Considered as ‘Vulnerable to Extinction’ by the IUCN, MWSRP indicated that over 67 per cent of the whale sharks within the Maldives have at some point been victim to a boat strike, believed to be the highest frequency in the Indian Ocean. Through indirect tourism and daily boat excursions, whale sharks generate substantial financial revenue for the Maldives each year.
The purpose of the workshop was to inform everyone about the rules needed to respect the whale sharks during the trips, and sharing our knowledge about these animals. By observing these best practice protocols, visitors can observe these beautiful creatures while ensuring no harm or disturbance comes to the animals, thus protecting their populations for the long term.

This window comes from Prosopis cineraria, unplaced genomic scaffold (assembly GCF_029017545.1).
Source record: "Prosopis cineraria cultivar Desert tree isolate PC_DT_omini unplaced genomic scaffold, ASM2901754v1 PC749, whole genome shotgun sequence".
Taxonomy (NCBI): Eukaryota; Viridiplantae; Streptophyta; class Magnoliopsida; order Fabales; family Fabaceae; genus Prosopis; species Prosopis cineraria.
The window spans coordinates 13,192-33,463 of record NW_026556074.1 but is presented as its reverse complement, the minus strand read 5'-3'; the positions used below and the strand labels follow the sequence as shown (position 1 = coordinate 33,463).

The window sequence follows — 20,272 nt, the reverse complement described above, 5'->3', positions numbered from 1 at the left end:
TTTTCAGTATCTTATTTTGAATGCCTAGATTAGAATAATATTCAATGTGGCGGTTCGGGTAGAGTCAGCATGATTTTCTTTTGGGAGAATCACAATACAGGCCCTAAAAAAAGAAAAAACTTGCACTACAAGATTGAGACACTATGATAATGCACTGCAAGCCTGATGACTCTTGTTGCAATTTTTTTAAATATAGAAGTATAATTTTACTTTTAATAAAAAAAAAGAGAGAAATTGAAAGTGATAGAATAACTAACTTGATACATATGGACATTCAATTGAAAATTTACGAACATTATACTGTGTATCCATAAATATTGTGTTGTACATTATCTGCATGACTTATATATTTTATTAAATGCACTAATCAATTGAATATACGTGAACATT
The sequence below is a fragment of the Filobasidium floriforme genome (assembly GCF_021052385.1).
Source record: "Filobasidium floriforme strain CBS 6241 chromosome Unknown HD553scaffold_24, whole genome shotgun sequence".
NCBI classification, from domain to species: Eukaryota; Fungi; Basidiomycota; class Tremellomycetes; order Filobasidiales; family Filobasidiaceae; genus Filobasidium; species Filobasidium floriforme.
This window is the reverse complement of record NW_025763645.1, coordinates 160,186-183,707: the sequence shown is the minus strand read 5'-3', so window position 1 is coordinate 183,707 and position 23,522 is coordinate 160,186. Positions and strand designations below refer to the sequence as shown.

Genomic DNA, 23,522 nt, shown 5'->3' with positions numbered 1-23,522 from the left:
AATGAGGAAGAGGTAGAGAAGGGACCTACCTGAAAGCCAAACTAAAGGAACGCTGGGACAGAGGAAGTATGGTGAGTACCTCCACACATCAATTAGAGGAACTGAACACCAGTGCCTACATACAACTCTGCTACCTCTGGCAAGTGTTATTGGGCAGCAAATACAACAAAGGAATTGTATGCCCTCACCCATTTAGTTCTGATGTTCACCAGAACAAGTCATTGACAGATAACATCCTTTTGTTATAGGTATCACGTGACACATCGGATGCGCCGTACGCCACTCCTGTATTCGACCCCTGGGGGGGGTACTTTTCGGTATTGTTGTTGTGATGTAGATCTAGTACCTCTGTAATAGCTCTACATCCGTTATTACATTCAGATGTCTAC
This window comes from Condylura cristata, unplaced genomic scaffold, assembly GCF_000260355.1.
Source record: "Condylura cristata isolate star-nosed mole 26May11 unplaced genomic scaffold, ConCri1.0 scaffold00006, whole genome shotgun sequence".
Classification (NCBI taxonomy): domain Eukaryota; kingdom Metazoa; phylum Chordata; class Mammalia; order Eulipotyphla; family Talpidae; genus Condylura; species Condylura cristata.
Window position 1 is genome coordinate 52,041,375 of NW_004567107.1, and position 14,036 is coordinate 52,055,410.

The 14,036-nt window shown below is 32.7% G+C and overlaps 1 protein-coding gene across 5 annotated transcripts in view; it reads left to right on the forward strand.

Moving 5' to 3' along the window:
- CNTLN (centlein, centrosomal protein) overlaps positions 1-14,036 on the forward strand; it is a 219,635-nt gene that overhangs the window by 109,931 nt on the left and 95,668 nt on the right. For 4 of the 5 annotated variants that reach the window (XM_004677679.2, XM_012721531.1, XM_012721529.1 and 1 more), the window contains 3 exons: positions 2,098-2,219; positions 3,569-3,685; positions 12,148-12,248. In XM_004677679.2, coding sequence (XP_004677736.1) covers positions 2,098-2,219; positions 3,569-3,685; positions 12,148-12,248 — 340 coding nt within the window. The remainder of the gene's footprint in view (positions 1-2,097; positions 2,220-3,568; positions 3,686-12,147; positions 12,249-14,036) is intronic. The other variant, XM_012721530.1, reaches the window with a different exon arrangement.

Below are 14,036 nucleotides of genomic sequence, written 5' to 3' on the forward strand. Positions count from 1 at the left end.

Whale sharks, the biggest fish of the marine kingdom, are fascinating animals. Feeding exclusively on plankton but true sharks by their anatomy, they are found all around the world in tropical and temperate seas. The many warm and shallow lagoons here in the Maldives shelter a large population. Ari Atoll and Baa Atoll in particular are renowned for spotting whale sharks at virtually any time of year, particularly when groups come to feed during the western monsoon (June to November). Whale sharks are difficult animals to study due to their size (up to 18 m), because they are pelagic (spending their time out in open water) and because they can dive to very low depths (up to 1600 metres).